The beginning of the gospel of Jesus Christ, the Son of God.
As it is written in Isaiah the prophet,
“Behold, I send my messenger before your face,
who will prepare your way,
the voice of one crying in the wilderness:
‘Prepare the way of the Lord,
make his paths straight,’”
John appeared, baptizing in the wilderness and proclaiming a baptism of repentance for the forgiveness of sins. And all the country of Judea and all Jerusalem were going out to him and were being baptized by him in the river Jordan, confessing their sins. Now John was clothed with camel's hair and wore a leather belt around his waist and ate locusts and wild honey. And he preached, saying, “After me comes he who is mightier than I, the strap of whose sandals I am not worthy to stoop down and untie. I have baptized you with water, but he will baptize you with the Holy Spirit.”
(Mark 1:1-8 ESV)
Where does the “good news” – the gospel – begin?
It begins with Prophecy. Isaiah wrote some 750 years before Christ appeared. Had Mark wanted to, he could have filled a book with the specifically messianic prophecies of the Old Testament canon. His choices of Malachi 3:1 and Isaiah 40:3 as examples make total sense, but they are only fractions of the total Old Testament witness. Mark knows this and so does his late First Century audience.
The gospel also begins with Proclamation. None of the Old Testament writers believed they were living in the days of Messiah. They knew they were writing and speaking things that were to be accomplished in the future. What makes John the Baptist unique is not that he was speaking prophetically. Many had done that over the past 2000 years of Israel’s history. What makes John the Baptist unique is that he believed he was preaching about a present reality, not a future coming. So his preached prophecy comes in the form of Proclamation. His is a broadside approach. He is the newspaper issuing today’s events.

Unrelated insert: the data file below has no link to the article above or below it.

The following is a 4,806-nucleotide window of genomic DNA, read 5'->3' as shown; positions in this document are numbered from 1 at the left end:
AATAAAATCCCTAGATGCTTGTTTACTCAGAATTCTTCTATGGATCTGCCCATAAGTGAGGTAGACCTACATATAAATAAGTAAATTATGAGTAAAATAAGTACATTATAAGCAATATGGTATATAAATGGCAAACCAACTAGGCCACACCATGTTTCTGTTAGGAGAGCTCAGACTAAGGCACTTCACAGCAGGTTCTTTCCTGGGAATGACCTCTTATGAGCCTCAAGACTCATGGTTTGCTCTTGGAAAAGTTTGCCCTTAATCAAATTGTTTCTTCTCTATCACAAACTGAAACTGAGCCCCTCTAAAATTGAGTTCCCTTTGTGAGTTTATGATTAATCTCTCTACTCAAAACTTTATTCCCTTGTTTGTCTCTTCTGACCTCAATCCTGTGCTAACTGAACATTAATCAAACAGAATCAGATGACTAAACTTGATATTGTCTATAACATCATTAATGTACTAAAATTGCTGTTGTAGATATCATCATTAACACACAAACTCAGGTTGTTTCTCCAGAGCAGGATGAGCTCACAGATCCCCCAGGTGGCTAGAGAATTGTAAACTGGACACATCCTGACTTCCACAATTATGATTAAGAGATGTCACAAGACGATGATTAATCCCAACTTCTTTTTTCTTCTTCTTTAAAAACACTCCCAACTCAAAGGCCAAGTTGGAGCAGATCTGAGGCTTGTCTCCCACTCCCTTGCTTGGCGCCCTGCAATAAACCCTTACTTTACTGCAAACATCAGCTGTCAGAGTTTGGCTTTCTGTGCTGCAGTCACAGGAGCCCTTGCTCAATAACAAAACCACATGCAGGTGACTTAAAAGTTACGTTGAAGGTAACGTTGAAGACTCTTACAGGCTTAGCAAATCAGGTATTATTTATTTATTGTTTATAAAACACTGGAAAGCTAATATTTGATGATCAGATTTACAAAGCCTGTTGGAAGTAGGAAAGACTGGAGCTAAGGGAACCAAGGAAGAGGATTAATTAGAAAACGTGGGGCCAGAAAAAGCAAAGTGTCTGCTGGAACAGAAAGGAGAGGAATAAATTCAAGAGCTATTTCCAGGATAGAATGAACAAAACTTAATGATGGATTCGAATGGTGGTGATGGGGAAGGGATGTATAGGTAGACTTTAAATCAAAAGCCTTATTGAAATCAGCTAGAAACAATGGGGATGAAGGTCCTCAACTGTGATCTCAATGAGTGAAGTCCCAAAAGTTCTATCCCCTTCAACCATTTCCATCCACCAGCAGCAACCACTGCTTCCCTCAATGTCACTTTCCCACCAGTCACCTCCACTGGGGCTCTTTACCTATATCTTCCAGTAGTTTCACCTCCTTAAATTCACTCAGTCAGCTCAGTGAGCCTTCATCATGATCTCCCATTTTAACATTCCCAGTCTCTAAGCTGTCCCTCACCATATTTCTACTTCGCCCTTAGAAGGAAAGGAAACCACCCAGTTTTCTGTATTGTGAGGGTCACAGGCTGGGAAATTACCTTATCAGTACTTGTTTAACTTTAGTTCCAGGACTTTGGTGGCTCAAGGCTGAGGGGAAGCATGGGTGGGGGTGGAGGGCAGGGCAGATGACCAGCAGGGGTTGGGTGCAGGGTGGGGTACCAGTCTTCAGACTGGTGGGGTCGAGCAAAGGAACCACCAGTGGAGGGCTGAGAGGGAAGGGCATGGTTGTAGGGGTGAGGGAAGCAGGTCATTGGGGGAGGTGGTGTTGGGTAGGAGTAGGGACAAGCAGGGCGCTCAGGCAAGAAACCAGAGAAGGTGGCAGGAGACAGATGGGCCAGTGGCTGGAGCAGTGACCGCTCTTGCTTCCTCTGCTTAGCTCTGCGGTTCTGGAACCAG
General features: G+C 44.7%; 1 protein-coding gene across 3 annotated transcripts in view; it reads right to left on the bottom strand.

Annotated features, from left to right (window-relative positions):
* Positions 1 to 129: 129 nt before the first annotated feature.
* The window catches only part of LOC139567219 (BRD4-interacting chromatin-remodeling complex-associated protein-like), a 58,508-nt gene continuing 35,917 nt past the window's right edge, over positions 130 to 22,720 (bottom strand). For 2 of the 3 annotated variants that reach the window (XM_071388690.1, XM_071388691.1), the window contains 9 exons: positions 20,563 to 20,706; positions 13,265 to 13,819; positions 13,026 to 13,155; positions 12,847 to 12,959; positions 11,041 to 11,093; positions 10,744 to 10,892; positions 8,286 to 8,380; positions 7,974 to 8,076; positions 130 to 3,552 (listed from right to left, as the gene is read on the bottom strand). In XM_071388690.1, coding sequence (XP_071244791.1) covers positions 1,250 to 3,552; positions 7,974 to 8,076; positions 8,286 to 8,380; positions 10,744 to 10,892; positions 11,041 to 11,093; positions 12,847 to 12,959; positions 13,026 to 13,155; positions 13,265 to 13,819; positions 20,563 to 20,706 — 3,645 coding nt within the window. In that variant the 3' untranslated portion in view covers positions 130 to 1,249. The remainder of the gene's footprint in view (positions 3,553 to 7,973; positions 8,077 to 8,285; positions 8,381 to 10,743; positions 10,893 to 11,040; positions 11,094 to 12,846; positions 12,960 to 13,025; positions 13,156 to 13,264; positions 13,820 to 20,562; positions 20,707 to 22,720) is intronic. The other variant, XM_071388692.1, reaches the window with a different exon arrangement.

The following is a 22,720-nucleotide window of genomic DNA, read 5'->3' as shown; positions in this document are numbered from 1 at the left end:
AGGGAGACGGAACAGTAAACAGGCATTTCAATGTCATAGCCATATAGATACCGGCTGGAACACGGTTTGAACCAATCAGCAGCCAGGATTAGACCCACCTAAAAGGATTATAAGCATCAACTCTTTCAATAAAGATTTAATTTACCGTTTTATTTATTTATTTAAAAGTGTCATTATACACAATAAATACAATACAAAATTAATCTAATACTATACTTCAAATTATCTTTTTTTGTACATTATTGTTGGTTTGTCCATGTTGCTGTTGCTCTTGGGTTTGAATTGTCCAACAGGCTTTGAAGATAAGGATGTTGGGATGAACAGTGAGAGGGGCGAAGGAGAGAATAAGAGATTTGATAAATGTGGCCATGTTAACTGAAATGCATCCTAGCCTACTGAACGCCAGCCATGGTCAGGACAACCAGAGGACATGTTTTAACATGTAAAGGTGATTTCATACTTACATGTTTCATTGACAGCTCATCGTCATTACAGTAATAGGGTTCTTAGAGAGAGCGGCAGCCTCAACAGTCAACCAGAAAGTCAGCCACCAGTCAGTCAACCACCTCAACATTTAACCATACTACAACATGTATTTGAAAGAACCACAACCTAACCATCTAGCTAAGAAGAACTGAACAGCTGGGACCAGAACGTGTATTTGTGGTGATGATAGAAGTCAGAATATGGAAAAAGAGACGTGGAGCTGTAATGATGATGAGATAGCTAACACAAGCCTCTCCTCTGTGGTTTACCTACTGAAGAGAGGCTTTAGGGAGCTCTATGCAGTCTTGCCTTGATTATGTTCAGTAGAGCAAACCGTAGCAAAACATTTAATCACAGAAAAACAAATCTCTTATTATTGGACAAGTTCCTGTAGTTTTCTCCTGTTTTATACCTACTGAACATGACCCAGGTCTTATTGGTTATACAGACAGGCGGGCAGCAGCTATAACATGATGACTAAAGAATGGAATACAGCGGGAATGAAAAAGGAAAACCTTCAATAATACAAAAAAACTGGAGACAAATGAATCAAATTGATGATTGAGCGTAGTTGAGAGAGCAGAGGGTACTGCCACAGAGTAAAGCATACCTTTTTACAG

The third element of the beginning of the gospel is Penitence. The text says that “all the country of Judea and all Jerusalem were going out to him and were being baptized by him in the river Jordan, confessing their sins.”
It is about 20 miles from Jerusalem to the Jordan. That doesn’t seem very far today, but at 3 miles per hour (average walking speed), you’re talking about a six hour walk each way. It was kind of like traveling from Boston to New York on US 1. You had to go through all the little downtowns along the way. The scene of all those people coming down to the boat landing with the express purpose of repenting of their sins is what I expect revival would look like. Add to this, Jesus was probably coming down the Jordan from Capernaum and John had come in from the east, beyond the Jordan and the most likely place for the baptism is the area where all the north-south commerce changed from boat to land: a pretty busy intersection. Considering that the Temple was back in Jerusalem, it is also a pretty unlikely place for large groups of people to go to confess their sins, though there’s probably a scholar out there who knows a reason for it that escapes me.
The final, and most important piece critical to the beginning of the gospel is the presence of the Paraclete. Without the specific action and intervention of the Holy Spirit, there would have been no gospel. Both of the birth narratives (Matthew and Luke) emphasize the work of the Holy Spirit in advent of Christ, right down to how Mary conceived. This gospel of the Kingdom is, from beginning to end, a testimony to the power of a triune God. The Father spoke through the prophets. The Son came into the world through the action of the Holy Spirit.
Has the gospel of Jesus Christ begun in you? Have you heard the ancient prophecies and heeded those who are proclaiming Christ to you today? Has the effect been to give you a penitent heart before God? Is the Paraclete (the Holy Spirit) speaking to you today? If so, don’t delay. This is the day of your salvation. “If you confess with your mouth that Jesus is Lord and believe in your heart that God raised him from the dead, you will be saved.” (Romans 10:9)